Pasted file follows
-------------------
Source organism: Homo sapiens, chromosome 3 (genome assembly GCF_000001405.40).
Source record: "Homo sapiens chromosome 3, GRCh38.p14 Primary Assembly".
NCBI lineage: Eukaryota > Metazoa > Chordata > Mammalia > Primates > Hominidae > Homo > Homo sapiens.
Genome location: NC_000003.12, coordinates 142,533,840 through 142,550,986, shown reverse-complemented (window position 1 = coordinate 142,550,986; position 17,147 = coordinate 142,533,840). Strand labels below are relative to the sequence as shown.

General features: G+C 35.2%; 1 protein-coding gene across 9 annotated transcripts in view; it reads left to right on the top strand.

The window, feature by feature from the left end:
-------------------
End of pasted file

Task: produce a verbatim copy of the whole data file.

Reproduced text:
Source organism: Homo sapiens, chromosome 3 (genome assembly GCF_000001405.40).
Source record: "Homo sapiens chromosome 3, GRCh38.p14 Primary Assembly".
NCBI lineage: Eukaryota > Metazoa > Chordata > Mammalia > Primates > Hominidae > Homo > Homo sapiens.
Genome location: NC_000003.12, coordinates 142,533,840 through 142,550,986, shown reverse-complemented (window position 1 = coordinate 142,550,986; position 17,147 = coordinate 142,533,840). Strand labels below are relative to the sequence as shown.

General features: G+C 35.2%; 1 protein-coding gene across 9 annotated transcripts in view; it reads left to right on the top strand.

The window, feature by feature from the left end: